by Tony Dayoub
Paul Schrader gets no respect. After considerable trouble mounting his newest film, The Canyons, detractors seem to be delighting in pointing out how shallow the film is, taking particular aim at his casting of porn star James Deen and troubled actress Lindsay Lohan as the leads. It's another instance, a la The Lone Ranger, of critics taking part in a bit of schadenfreude. Months before its release, a journalist examines a movie's troubled production history ad nauseam and the zeitgeist signals rough times ahead for said film. But those looking only for evidence to support their pre-conceptions are missing or willfully ignoring the underlying tension Schrader explores in The Canyons, an elegy for traditional cinema and its filmmakers in the advent of fractured world of digital moviemaking.
Shots of abandoned movie theaters are strewn throughout The Canyons, an ironic lamentation considering the movie's subject matter and the concessions Schrader was forced to make in order to film it. Deen plays Christian, a spoiled rich boy producing a low-budget slasher film he can barely muster interest for. A puffy-faced Lohan plays Tara, a failed starlet willing to debase herself in Christian's sexual games because he can support her financially. The other players are fresh-faced Ryan (Nolan Funk), a struggling actor Tara convinced Christian to cast in his film, and Ryan's girlfriend Gina (Amanda Brooks), who is fairly open about doing whatever it takes to get the film made and start her career as a Hollywood producer.
Unlike other directors of his generation—like Francis Coppola, Brian De Palma, and of course, George Lucas—who have embraced the new, more confusing territory that must be travelled in order to make a movie today, one senses Schrader's discomfort with digital filmmaking, Kickstarter financing, etc. Ryan's climb up the LA social and business ladder is driven (and hindered) by the usual hustle and outdated modes of kissing up to his superiors. His naiveté is characterized by his notions of monogamy; he once dated Tara and insists she leave Christian for him. Christian isn't constrained by any observable morality, willing to engage in manipulative, multi-partner sex games in order to control Tara. He knows of no other way to maintain his primacy than to buy the assistance of others, a quality that becomes particularly useful when he feels he's losing Tara to Ryan. Once Schrader lets us observe Christian and Tara's sexual brinksmanship, the way the stone-faced Christian enjoys shooting their foursomes on his cell phone, the comparison becomes clearer. The robotic Christian is the digital to Ryan's throwback analog.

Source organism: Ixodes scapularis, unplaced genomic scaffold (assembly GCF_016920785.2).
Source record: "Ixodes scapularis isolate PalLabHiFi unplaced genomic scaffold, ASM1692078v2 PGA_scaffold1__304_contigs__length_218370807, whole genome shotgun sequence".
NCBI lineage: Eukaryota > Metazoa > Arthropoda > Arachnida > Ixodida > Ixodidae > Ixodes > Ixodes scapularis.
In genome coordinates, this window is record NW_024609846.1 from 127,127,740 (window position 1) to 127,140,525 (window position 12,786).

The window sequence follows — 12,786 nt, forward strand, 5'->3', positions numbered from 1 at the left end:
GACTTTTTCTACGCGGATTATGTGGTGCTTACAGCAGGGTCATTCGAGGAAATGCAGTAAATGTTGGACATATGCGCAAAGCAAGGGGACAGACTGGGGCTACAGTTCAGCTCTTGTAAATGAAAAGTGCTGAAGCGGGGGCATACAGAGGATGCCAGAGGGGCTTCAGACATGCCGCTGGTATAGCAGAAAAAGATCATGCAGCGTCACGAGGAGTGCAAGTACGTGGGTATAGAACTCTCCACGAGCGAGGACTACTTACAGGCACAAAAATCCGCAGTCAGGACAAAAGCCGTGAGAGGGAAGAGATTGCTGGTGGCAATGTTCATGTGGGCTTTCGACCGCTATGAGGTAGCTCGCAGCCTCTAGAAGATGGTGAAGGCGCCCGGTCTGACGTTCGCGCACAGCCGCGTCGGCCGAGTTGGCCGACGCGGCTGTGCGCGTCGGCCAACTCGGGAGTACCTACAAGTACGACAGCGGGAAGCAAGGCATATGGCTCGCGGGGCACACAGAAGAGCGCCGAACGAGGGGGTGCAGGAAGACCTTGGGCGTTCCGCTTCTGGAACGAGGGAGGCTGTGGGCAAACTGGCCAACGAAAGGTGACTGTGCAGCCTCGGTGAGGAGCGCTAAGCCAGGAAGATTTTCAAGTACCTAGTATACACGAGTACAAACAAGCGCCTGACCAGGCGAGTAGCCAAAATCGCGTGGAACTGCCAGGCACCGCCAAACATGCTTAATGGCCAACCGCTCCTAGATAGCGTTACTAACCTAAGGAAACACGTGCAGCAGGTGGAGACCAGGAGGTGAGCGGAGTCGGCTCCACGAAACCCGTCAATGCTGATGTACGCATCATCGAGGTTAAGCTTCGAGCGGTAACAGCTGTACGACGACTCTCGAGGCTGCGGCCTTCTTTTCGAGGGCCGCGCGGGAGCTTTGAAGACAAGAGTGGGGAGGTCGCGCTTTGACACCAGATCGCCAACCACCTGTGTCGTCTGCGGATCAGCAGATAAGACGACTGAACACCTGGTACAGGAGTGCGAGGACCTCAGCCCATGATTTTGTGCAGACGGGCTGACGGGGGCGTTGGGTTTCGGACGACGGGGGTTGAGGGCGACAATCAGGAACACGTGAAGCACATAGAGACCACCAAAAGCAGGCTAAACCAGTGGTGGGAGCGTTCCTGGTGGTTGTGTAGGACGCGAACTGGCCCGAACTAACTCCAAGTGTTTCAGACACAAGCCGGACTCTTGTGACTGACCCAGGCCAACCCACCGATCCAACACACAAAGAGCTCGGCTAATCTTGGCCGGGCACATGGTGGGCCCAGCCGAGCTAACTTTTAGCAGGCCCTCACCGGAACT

The usual accusations of style over substance that have dogged Schrader since the days of the underrated American Gigolo (arguably a stylistic inspiration for 1983's Scarface and Michael Mann's crime films) resonate even louder here thanks to the involvement of author Bret Easton Ellis (American Psycho) who wrote The Canyons and more fittingly resembles the target being described by naysayers. People seem to forget Schrader was once a film critic himself and penned screenplays for some of Martin Scorsese's most disturbing and finest films about obsessive loners: Taxi Driver, Raging Bull, The Last Temptation of Christ. If anything feels trite in The Canyons it's Ellis' flat dialogue, and his insistence on casting the blank Deen in the lead.
Cold and slick, full of the reflective surfaces and synthesized music that pervades much of Schrader's work, The Canyons isn't necessarily helped by the stunt casting of Deen and Lohan. The vapid Deen's go-to reaction can best be described as a sort of annoyed insouciance. The casting of ex-child actress Lohan, however, works to The Canyons' benefit. "Do you like movies?" she asks Gina at one point, and it's as if Schrader is using Lohan, a talent virtually destroyed by the current Hollywood, as his mouthpiece. Lohan's surgically swollen face lends poignancy to Tara's circumstances as she flails to maintain some sort of buoyancy in the treacherous waters of a callous industry that's probably done with her for good. With Tara and, to a lesser extent Ryan, Schrader applies his trademark polished surfaces to reflect and refract the trouble he himself has had staying relevant in this age of DIY film financing and production. It's Schrader's mastery of the visuals and working with what he's given that salvages the mediocre Ellis script he had to work with, turning The Canyons from a potential so-bad-it's-good joke into a cruel cautionary tale on the impending extinction of innovative artists in 21st century Hollywood.